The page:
Narrowboat Adventure #16: Thomas Telford, we salute you

Narrowboat Adventure #16: XX

Saturday 2nd to Monday 4th April 2022

We had all promised ourselves a cooked breakfast so we strolled into Llangollen past the Riverside Taxidermy Studio which we remarked on at each time of passing: it seems such an unlikely business to be thriving in such a prime, picturesque location.

After a very civilised and sustaining breakfast at the m’Eating Point we set off to retrace our route along the Llangollen Canal. There are sections of the canal known as ”narrows” between Llangollen and the aqueduct which are effectively single track with no passing places. Signs recommend you send someone ahead to check that there are no boats coming in the opposite direction and Gill and Matilda opted for a brisk walk to confirm that the route was clear. Although there was undoubtedly more traffic on the canal around the aqueduct, the advance party only encountered one boat travelling in the opposite direction. As they had not sent any scouts ahead, it was fortunate that those on board The Duke were alerted.

As you start walking along the towpath a sign states that children must be supervised at all times crossing the Pontcysyllte Aqueduct due to the “wide gaps in the historic railings”. Matilda felt it should also specify close supervision of visually impaired Lakeland Terriers as she found it significantly more stressful to walk across the aqueduct with Ralf [who had demanded a comfort break] than she had done crossing in The Duke with the sheer drop beside her. Ralf kept getting as close as he possibly could to the edge to pee over the side and could easily have fallen through the wide historic railings even with the added padding of his life jacket.

Matilda would advise against anyone walking below the aqueduct as she is sure that Ralf cannot be the only dog to relieve himself into the abyss. 

On the this, the return journey, Derek was designated chief cinematographer.

It is such a grand feat of engineering by the self-taught Thomas Telford it has been a real treat to travel across the ”stream in the sky”.

Ralf seemed very interested in the sculpture celebrating the railways at the eastern end of the aqueduct.

Once again, we passed through the 175m long Whitehouse Tunnel, which was completed in 1802 and nowadays passes under the A5.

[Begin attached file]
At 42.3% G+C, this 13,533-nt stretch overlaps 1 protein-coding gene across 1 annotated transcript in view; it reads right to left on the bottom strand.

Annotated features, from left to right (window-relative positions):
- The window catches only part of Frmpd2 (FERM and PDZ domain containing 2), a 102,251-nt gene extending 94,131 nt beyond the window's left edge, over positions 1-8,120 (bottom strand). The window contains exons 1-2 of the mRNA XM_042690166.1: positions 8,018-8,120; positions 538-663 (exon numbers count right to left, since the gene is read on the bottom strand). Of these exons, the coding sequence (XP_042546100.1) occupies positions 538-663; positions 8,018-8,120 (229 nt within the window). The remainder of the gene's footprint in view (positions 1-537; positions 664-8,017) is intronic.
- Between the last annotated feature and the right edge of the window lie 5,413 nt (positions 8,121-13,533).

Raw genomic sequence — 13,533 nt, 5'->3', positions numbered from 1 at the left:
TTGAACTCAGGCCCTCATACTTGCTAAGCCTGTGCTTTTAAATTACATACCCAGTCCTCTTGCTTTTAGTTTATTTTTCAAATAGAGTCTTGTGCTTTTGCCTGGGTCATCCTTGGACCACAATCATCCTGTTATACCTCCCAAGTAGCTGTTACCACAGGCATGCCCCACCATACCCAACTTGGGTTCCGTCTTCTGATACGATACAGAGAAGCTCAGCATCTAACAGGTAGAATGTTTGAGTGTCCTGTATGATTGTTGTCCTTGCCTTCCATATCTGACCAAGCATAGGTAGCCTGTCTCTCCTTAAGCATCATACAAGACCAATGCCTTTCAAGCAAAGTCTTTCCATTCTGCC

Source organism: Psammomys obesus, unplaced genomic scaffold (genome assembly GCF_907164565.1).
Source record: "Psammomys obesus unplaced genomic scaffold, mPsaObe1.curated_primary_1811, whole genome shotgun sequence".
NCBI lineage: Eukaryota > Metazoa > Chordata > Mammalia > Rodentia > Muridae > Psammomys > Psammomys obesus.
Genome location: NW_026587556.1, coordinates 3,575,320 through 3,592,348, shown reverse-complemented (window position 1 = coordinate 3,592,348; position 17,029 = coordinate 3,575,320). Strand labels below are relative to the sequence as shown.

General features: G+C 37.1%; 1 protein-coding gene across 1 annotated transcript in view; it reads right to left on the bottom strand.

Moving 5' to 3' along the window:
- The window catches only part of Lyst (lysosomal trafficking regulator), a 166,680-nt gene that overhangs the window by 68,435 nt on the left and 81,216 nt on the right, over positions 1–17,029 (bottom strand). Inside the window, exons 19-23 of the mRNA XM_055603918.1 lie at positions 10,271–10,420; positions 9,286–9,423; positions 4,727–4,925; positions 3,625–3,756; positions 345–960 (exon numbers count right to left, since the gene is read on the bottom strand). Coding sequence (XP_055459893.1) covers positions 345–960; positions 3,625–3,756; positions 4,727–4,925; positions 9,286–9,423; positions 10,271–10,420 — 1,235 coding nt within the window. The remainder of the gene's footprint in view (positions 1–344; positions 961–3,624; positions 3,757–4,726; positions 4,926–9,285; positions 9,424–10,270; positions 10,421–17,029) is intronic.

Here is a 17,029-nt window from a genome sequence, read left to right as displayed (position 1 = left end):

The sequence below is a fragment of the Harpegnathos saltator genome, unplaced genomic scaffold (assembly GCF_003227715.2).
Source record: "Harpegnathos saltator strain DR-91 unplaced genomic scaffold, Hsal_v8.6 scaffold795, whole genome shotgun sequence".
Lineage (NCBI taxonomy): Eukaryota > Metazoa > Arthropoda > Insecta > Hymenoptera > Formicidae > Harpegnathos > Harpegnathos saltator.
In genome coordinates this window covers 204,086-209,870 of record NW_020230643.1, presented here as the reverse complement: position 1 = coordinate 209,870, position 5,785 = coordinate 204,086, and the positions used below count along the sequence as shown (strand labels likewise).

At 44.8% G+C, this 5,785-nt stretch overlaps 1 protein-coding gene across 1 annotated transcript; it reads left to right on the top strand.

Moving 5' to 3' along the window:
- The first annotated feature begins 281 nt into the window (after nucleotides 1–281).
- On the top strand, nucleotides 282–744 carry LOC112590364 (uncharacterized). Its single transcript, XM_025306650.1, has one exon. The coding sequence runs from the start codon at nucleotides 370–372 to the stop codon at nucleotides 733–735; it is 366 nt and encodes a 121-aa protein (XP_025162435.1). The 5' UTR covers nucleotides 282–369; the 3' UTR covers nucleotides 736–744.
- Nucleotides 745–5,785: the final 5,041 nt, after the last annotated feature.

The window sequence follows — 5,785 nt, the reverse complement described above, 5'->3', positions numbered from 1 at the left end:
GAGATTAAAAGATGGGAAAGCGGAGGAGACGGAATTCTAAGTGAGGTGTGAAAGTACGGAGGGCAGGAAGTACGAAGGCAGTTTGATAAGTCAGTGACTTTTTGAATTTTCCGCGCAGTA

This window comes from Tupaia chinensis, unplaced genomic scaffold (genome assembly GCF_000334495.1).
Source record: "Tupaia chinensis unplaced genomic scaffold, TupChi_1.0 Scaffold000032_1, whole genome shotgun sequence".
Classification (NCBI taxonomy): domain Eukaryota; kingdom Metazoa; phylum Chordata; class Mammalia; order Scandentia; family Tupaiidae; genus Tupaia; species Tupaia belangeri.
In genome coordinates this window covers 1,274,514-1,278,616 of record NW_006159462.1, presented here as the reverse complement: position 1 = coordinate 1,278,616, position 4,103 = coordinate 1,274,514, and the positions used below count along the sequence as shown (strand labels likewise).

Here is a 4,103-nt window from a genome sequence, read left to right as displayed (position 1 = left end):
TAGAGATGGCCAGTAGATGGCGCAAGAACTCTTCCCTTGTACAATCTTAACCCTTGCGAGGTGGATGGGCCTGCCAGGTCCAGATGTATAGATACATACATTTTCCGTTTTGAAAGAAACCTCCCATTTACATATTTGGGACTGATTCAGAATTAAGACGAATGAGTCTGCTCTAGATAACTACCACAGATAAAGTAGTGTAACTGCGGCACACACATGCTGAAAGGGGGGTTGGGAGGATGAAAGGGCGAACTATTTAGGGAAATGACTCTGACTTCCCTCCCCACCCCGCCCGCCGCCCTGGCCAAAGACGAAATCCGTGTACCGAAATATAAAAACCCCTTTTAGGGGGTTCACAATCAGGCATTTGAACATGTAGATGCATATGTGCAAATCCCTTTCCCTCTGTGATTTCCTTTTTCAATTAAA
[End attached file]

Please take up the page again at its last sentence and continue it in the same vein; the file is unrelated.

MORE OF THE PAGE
Although we were travelling through scenery we had passed through before, we found that places really do look different from the opposite direction. We had barely noticed the factory in Chirk on the outward journey as it was behind us but it appeared looming in the distance ahead as we approached the town. Matilda thought it smelled of baking and subsequently Robert spotted a large sign with Cadbury branding. Apparently the factory processes cocoa butter which is then transported to the Cadbury factory in Bourneville. Rather irrationally, it seemed to be less of an industrial eyesore once we knew it was processing chocolate as opposed to concrete.

This section of canal is fed by the River Dee and the Horseshoe Falls weir in Llangollen and therefore, unlike many, has a discernible current, flowing gently towards England. The water is so clear at the Llangollen end that you can clearly see the debris lying on the bottom. Because of the current, it takes slightly longer to travel from England into Wales than it does to travel from Wales back to England. Although the navigation was abandoned in 1944, the channel was maintained as it supplied water to the Shropshire Union Canal, and subsequently to the Mid and South East Cheshire Water Board.

Whilst crossing the bridge north of Chirk Tunnel on his way to find the hostelry of the day, Robert passed Chirk railway station which is next to the canal. He was intrigued to see a small section of cleared land and a van with some narrow gauge railway track. Robert’s research informed him that it is the beginnings of the restoration of the Glyn Valley Tramway, a two foot four inch narrow gauge steam operated railway, built to carry slate from Wales to Chirk.

At Chirk Robert had stumbled across the start of the preservation of the whole line: the 1 km stretch which you can see in the photograph. As regular readers will know, Robert is very keen on narrow gauge steam railways of the Welsh variety.

While Derek and Robert were sampling the local hostelries [see below], a very inquisitive pair of mallards came to investigate what Gill was cooking and the female seemed ready to join us in the cabin [see Video of the day].